Chicago’s economy has always been well diversified and changing, with sectors ranging from food processing to finance. More recently, newcomers such as Orbitz, Groupon and other Internet companies have joined the mix, adding to Chicago’s growing tech sector.
But while Chicago is trying to bill itself to the media as the next big tech startup hub, a snapshot of the first quarter shows that giant companies headquartered in Chicago are continuing to dominate the hedge fund landscape. Hedge funds and institutional money managers are still betting on companies in the more traditional sectors in the Windy City.
- The Boeing Company (BA) was the most popular Chicago company that funds bought in the first quarter of this year as it saw an inflow of $3.8 billion net worth of shares—which amounts to 4.8% of the company’s market capitalization.
- Industrial goods was the most invested sector in Chicago, followed by services and financials.
- Groupon (GRPN) was the most popular Chicago tech company that funds invested in and placed in the overall top ten Chicago companies that funds bought.
Top Stocks Lead Industrials, Services and Financial Sectors
By researching the most recent 13F filings, NerdWallet found Chicago companies held by institutional money managers and hedge funds from the fourth quarter of 2013 and first quarter of 2013. By calculating the change in shares and multiplying it by price, we found the companies with the highest inflows.
With nearly $4 billion invested in Boeing, the industrials sector was the most popular sector in Chicago during the first quarter. United Continental Holdings, which has the most destinations in the world than any other airline, was the second most popular stock and led the services sector with a $1.6 billion inflow. General Growth Properties led the financial sector with nearly a billion invested in the real estate investment trust.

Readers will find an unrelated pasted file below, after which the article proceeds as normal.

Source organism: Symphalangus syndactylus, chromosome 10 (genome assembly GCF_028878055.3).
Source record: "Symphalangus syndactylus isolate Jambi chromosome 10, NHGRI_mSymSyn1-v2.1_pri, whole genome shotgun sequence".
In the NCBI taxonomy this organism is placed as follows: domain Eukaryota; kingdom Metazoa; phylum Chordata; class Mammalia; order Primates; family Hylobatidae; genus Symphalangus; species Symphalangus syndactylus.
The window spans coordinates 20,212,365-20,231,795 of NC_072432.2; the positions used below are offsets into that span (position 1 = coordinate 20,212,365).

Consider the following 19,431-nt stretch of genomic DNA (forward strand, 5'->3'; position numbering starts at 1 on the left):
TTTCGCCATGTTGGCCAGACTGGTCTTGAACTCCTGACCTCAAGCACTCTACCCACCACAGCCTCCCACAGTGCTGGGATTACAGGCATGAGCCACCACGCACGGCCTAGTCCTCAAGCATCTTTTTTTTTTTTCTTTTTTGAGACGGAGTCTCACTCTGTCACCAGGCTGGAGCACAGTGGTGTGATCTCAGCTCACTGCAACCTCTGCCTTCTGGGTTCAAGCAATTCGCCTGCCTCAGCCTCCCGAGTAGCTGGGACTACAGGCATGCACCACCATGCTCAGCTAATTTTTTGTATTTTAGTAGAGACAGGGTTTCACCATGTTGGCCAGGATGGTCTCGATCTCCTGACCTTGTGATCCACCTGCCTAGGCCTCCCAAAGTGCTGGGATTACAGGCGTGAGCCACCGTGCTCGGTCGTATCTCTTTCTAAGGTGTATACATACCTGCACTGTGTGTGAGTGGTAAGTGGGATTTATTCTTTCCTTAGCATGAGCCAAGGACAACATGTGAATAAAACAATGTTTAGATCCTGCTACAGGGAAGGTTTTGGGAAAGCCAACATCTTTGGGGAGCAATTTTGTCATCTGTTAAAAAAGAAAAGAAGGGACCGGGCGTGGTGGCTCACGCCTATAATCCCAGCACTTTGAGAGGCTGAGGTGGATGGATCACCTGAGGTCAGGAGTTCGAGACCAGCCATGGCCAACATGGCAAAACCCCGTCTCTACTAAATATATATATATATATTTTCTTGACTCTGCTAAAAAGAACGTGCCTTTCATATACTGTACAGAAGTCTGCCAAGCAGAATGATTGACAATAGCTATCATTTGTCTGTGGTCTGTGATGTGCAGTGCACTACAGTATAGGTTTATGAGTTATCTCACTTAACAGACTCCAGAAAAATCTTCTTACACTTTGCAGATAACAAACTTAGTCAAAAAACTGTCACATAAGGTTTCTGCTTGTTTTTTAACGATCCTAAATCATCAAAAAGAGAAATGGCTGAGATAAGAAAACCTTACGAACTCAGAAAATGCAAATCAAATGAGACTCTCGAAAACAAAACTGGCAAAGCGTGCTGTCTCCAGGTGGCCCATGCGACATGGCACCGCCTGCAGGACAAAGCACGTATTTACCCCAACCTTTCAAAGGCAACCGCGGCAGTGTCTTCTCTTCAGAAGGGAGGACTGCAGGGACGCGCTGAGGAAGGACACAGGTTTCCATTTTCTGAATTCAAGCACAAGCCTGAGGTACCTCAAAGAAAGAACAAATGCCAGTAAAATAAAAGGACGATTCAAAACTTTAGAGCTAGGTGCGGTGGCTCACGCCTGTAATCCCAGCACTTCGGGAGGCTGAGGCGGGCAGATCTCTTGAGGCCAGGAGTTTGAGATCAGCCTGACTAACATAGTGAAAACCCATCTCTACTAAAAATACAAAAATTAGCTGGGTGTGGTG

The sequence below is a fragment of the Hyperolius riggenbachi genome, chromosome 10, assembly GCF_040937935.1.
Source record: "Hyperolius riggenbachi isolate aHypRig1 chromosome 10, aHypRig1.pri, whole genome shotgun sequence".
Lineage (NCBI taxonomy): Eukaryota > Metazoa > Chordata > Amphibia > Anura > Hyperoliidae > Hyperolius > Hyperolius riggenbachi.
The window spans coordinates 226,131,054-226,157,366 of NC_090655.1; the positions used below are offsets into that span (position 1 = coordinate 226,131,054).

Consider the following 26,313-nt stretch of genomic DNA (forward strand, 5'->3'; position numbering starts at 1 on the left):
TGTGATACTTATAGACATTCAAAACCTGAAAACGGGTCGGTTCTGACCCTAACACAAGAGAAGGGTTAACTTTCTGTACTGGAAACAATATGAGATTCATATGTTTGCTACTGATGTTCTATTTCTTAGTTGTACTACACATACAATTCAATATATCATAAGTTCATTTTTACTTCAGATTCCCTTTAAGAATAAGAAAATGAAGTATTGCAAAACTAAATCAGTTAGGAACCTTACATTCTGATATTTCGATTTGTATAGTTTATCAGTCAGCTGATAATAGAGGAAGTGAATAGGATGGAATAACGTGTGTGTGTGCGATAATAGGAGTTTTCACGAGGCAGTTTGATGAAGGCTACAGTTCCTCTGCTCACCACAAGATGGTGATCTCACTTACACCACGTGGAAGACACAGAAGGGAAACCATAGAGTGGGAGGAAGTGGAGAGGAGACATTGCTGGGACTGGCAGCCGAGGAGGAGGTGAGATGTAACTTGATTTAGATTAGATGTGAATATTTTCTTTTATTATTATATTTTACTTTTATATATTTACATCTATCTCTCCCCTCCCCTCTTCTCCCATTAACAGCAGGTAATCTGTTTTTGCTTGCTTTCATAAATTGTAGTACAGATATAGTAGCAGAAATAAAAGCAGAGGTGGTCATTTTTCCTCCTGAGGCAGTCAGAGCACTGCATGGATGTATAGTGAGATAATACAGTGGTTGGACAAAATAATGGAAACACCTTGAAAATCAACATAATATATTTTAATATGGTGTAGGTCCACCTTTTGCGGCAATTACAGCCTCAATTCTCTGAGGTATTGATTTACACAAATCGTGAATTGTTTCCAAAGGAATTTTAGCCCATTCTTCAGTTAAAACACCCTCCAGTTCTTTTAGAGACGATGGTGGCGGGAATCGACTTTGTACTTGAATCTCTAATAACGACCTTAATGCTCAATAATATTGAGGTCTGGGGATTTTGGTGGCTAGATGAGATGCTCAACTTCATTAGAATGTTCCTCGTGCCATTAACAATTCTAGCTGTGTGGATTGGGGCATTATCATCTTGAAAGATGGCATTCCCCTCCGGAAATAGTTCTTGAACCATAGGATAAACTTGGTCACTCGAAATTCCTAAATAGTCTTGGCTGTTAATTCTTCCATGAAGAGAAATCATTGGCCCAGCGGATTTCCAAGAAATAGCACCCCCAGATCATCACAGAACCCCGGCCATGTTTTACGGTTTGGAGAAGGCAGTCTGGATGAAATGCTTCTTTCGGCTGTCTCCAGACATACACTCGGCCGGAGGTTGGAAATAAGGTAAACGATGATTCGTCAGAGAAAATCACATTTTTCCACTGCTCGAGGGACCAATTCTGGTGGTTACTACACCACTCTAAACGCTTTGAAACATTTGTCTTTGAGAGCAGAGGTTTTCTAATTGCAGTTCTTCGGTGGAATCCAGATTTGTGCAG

Groupon, which is up 82% YTD as of the time this study was published, led the tech sector, followed by consumer goods and basic materials. Shares of the deal site have surged since the departure of CEO Andrew Mason February of this year.
Find Your Own Investment Ideas
To compile our data, NerdWallet examined 13F filings that institutional money managers, including hedge funds, must submit 45 days after the end of every quarter. The filings report on the fund’s long positions and options but generally excludes short positions. Although the filings may go out of date, they can still provide a good snapshot of trends and trading strategies that can be mirrored by retail investors.
Researching and analyzing the data from the 13F filings can be time-consuming and overwhelming. To address this issue, NerdWallet Investing has created a fund holdings screener that allows users to easily find current fund investments by a variety of fields, such as:
- The size and diversity of the funds
- A fund’s conviction in the holding; the percentage of the fund invested in that security
- A fund’s ownership of the holding; the percentage of shares outstanding it has purchased
- The security’s industry
- The security’s breadth; the number of funds which are currently invested in it
- And many more.
Additional Hedge Fund Resources
- Tool: Hedge Fund Tracker
- Guide: Find New Investment Ideas Through Hedge Fund Filings
- Further Details on 13F Filings
About NerdWallet Investing
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